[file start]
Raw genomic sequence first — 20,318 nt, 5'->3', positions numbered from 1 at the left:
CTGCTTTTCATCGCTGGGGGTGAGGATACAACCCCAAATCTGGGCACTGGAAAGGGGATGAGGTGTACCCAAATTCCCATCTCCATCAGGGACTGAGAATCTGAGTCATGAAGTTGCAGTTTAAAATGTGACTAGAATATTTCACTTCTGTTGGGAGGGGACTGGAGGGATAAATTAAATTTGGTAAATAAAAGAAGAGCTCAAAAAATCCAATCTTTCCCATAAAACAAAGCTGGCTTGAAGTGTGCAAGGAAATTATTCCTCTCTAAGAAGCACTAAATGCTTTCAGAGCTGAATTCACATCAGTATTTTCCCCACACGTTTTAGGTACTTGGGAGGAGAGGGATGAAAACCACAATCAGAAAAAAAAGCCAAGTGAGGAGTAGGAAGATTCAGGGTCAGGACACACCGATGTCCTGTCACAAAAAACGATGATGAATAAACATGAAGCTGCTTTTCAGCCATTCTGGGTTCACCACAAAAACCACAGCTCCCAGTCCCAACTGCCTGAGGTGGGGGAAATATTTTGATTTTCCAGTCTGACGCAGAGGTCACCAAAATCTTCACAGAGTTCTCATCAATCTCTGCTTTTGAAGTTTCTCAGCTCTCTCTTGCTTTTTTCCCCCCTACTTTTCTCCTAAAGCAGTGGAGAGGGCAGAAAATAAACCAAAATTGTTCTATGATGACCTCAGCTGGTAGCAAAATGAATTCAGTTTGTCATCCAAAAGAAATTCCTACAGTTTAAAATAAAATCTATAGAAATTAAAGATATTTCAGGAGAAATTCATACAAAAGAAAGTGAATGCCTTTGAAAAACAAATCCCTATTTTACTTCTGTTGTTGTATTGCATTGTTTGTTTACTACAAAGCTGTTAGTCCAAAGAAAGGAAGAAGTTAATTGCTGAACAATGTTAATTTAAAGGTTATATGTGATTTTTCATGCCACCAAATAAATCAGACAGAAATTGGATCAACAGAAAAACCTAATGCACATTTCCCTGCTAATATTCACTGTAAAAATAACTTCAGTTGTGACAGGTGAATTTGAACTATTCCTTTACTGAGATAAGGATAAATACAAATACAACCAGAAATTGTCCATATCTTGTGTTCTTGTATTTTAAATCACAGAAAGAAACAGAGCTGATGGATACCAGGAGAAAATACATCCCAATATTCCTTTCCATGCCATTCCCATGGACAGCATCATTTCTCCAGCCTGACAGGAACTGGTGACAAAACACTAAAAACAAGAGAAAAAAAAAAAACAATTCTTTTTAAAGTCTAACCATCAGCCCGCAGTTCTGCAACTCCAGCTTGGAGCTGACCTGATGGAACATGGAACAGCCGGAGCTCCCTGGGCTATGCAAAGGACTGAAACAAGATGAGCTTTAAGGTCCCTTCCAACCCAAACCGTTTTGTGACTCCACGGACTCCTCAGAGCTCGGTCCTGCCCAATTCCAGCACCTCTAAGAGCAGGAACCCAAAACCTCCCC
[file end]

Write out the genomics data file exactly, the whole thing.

Raw genomic sequence first — 20,318 nt, 5'->3', positions numbered from 1 at the left:
CTGCTTTTCATCGCTGGGGGTGAGGATACAACCCCAAATCTGGGCACTGGAAAGGGGATGAGGTGTACCCAAATTCCCATCTCCATCAGGGACTGAGAATCTGAGTCATGAAGTTGCAGTTTAAAATGTGACTAGAATATTTCACTTCTGTTGGGAGGGGACTGGAGGGATAAATTAAATTTGGTAAATAAAAGAAGAGCTCAAAAAATCCAATCTTTCCCATAAAACAAAGCTGGCTTGAAGTGTGCAAGGAAATTATTCCTCTCTAAGAAGCACTAAATGCTTTCAGAGCTGAATTCACATCAGTATTTTCCCCACACGTTTTAGGTACTTGGGAGGAGAGGGATGAAAACCACAATCAGAAAAAAAAGCCAAGTGAGGAGTAGGAAGATTCAGGGTCAGGACACACCGATGTCCTGTCACAAAAAACGATGATGAATAAACATGAAGCTGCTTTTCAGCCATTCTGGGTTCACCACAAAAACCACAGCTCCCAGTCCCAACTGCCTGAGGTGGGGGAAATATTTTGATTTTCCAGTCTGACGCAGAGGTCACCAAAATCTTCACAGAGTTCTCATCAATCTCTGCTTTTGAAGTTTCTCAGCTCTCTCTTGCTTTTTTCCCCCCTACTTTTCTCCTAAAGCAGTGGAGAGGGCAGAAAATAAACCAAAATTGTTCTATGATGACCTCAGCTGGTAGCAAAATGAATTCAGTTTGTCATCCAAAAGAAATTCCTACAGTTTAAAATAAAATCTATAGAAATTAAAGATATTTCAGGAGAAATTCATACAAAAGAAAGTGAATGCCTTTGAAAAACAAATCCCTATTTTACTTCTGTTGTTGTATTGCATTGTTTGTTTACTACAAAGCTGTTAGTCCAAAGAAAGGAAGAAGTTAATTGCTGAACAATGTTAATTTAAAGGTTATATGTGATTTTTCATGCCACCAAATAAATCAGACAGAAATTGGATCAACAGAAAAACCTAATGCACATTTCCCTGCTAATATTCACTGTAAAAATAACTTCAGTTGTGACAGGTGAATTTGAACTATTCCTTTACTGAGATAAGGATAAATACAAATACAACCAGAAATTGTCCATATCTTGTGTTCTTGTATTTTAAATCACAGAAAGAAACAGAGCTGATGGATACCAGGAGAAAATACATCCCAATATTCCTTTCCATGCCATTCCCATGGACAGCATCATTTCTCCAGCCTGACAGGAACTGGTGACAAAACACTAAAAACAAGAGAAAAAAAAAAAACAATTCTTTTTAAAGTCTAACCATCAGCCCGCAGTTCTGCAACTCCAGCTTGGAGCTGACCTGATGGAACATGGAACAGCCGGAGCTCCCTGGGCTATGCAAAGGACTGAAACAAGATGAGCTTTAAGGTCCCTTCCAACCCAAACCGTTTTGTGACTCCACGGACTCCTCAGAGCTCGGTCCTGCCCAATTCCAGCACCTCTAAGAGCAGGAACCCAAAACCTCCCC